“Places like Valencia just degrade Grand Prix racing, and the upcoming decision to alternate this race with Barcelona has finally shown that (1) the Spanish economy is on the ropes, and (2) the sport’s decision-makers were foolish to have even come here in the first place. The track is dull, devoid of overtaking opportunities and there’s barely anything to get excited about. Being little more than a maze of ten-ton concrete blocks set out in a shipping yard, the Valencia ‘street’ circuit fails miserably as a Grand Prix venue. The sooner it is off the calendar, the better.”

Jen
Jeni Smith, RichardsF1.com Technical Contributor

What has happened to Jenson Button? From the first person to win a race this season to finishing almost last in Canada? His dramatic decline in form has a lot of fans scratching their heads. Week after week, we are hearing rumbles of Jenson being hit with set-up and mechanical issues, while Lewis is flying and consistently competitive.

“Surprisingly for a driver renowned for his smooth driving style, Jenson appears to really be at odds with his tyres this year. While we see some flourishing on their tyre management skills, the McLaren doesn’t seem equipped to stretch out the same mileage, and combined with some poor pit strategies, Jenson is ending up consistently at the bottom of the heap and out of the points. Unless McLaren has some radical developments up their sleeves I don’t believe that Jenson is going to get the current 2012 setup working for him any time soon. With a different winner every race this season still, you have to start to wonder if these extremely quick degrading tyres are starting to make winning all about strategy and tyre management with driver skill taking a back foot.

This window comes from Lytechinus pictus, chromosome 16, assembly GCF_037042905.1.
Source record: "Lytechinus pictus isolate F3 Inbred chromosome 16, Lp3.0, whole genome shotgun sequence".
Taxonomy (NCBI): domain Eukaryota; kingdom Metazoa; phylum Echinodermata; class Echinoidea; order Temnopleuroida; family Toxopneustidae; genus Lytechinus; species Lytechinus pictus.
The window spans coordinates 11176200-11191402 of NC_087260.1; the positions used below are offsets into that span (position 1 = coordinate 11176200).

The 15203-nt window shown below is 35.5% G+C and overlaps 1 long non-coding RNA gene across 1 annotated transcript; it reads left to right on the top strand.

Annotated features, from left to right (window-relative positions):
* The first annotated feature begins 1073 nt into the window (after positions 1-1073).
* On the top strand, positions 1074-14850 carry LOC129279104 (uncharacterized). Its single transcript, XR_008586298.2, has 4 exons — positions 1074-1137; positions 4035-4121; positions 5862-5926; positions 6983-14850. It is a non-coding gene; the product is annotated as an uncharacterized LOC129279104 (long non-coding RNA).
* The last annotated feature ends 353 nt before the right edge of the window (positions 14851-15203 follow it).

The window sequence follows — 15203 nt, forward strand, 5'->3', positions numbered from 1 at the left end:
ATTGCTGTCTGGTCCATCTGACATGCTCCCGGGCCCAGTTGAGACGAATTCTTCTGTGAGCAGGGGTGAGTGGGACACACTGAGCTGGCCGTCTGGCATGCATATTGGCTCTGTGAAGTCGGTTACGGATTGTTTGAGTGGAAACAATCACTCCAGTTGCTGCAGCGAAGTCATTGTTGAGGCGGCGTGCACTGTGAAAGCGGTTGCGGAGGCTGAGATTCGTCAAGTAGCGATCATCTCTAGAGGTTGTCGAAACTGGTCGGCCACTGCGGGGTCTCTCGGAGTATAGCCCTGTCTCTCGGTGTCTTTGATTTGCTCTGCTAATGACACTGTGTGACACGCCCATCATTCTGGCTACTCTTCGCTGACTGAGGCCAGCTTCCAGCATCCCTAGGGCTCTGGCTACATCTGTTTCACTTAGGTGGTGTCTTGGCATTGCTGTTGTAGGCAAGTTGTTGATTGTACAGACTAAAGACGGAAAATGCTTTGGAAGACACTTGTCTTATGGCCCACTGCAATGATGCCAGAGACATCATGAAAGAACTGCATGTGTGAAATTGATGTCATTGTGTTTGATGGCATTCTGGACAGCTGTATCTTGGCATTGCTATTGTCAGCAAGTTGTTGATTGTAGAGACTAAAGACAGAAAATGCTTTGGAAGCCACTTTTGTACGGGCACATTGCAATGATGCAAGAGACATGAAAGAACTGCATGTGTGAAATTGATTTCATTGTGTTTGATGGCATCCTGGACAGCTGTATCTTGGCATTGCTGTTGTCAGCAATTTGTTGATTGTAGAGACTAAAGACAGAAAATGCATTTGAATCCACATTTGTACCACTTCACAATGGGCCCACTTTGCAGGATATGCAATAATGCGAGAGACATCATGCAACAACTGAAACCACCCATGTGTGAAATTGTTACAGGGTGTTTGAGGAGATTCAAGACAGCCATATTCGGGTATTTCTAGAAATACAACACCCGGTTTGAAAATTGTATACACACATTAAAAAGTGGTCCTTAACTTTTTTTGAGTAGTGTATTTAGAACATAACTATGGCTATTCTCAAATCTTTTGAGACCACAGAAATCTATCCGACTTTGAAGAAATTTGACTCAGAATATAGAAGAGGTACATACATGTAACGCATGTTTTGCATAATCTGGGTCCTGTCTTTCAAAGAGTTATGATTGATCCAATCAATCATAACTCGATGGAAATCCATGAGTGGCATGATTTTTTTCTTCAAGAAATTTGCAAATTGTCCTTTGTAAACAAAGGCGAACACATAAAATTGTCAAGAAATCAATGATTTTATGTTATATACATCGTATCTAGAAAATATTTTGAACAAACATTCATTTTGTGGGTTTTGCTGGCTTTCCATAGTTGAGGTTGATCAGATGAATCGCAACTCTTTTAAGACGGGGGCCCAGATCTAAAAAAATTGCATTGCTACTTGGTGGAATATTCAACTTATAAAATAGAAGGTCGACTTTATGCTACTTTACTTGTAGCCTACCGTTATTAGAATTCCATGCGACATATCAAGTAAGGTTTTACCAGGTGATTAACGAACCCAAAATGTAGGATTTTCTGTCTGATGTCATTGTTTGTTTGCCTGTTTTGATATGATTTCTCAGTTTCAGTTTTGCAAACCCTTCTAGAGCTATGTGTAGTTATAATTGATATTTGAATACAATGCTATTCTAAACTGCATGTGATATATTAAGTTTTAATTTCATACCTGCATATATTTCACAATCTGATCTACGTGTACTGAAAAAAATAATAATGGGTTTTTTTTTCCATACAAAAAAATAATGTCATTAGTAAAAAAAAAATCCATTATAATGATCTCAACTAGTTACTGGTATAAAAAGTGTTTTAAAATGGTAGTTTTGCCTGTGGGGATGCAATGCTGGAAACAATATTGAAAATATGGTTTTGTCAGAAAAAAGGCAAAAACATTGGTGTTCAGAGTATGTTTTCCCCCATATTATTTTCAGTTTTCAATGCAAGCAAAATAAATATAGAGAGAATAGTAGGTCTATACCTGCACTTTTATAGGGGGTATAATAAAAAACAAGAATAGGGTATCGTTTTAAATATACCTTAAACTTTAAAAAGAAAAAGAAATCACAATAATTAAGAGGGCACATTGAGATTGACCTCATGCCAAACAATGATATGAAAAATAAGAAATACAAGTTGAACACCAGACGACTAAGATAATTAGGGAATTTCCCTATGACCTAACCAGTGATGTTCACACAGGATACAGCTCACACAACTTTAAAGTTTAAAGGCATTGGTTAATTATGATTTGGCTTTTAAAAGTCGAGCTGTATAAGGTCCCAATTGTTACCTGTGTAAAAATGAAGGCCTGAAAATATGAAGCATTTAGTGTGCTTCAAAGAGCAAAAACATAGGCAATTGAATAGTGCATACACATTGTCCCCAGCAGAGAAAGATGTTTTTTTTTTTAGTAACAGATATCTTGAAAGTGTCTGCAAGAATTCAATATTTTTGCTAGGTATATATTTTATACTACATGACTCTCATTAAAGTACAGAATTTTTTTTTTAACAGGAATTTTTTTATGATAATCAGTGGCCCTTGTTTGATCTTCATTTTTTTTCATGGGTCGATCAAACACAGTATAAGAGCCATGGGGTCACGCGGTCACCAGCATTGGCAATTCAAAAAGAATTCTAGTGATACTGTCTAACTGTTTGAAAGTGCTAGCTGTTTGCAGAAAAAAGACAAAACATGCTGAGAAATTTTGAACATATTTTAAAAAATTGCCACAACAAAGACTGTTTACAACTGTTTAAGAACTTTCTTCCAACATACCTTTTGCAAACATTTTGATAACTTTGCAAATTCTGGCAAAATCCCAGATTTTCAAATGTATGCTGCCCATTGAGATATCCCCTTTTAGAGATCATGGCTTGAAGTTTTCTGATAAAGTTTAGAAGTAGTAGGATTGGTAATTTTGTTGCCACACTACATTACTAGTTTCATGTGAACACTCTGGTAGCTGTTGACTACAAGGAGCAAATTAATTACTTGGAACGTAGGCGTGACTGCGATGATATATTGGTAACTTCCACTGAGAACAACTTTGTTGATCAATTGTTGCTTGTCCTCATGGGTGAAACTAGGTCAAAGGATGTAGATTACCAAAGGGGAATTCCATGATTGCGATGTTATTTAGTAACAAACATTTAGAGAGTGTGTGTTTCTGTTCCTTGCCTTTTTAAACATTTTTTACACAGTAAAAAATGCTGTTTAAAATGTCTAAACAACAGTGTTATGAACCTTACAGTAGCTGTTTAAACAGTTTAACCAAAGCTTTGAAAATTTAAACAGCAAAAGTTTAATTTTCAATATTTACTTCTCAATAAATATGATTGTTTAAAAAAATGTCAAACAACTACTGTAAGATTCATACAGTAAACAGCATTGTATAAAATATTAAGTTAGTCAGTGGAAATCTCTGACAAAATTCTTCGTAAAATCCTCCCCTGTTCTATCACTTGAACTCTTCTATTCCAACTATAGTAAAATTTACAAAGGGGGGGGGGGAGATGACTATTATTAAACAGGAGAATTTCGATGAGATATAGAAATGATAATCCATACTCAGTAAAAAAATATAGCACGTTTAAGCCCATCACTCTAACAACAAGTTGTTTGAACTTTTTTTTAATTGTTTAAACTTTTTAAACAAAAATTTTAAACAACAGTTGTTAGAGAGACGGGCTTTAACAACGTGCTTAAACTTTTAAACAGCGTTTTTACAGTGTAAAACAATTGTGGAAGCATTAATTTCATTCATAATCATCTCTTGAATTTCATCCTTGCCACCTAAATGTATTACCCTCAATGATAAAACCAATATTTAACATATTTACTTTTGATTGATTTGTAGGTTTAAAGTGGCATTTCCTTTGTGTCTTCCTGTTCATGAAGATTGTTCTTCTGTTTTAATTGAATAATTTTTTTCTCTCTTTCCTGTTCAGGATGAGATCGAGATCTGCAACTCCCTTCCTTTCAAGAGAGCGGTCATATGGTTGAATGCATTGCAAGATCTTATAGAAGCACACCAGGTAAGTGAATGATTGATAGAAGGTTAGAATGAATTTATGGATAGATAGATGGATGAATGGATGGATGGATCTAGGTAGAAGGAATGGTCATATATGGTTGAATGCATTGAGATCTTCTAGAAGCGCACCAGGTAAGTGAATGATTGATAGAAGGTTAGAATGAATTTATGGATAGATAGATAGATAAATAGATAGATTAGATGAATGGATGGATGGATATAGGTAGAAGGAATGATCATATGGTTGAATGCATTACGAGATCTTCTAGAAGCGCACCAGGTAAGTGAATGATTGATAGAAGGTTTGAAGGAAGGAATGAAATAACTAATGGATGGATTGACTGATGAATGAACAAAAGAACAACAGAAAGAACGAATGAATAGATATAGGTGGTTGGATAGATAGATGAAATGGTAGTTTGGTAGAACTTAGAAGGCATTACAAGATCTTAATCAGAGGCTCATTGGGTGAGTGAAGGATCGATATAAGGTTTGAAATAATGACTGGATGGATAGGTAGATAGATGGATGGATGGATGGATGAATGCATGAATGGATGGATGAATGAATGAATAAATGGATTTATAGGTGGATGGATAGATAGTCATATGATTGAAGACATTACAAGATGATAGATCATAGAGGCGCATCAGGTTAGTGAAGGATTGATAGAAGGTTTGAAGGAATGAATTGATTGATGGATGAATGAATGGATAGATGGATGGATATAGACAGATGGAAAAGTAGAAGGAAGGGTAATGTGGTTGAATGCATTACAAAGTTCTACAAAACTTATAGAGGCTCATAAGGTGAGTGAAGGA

“Then there is that niggling question: is Jenson just not that good anymore? Are the newer drivers coming in eclipsing his talent and maybe his place is in the middle of the pack?  Instinct tells me no, not yet.”

Ben 
Ben Waterworth, RichardsF1.com Feature Writer & ‘The Qualifying Lap’ radio show host on Edge 99.3FM 

“The collective yawns approach this weekend in Valencia ahead of another potentially Herman Tilke made sleep-in, with the eighth race of the year still not providing us with any clear favourites for the championship.

“Everyone seems to be asking however, if we’ll see our eighth different winner from as many races, and you have to ask yourself who would that be? The only real potential winners to add to the list would be either of the Lotus drivers, or Messrs Schumacher or Massa, and the likelihood of that happening this weekend is very slim.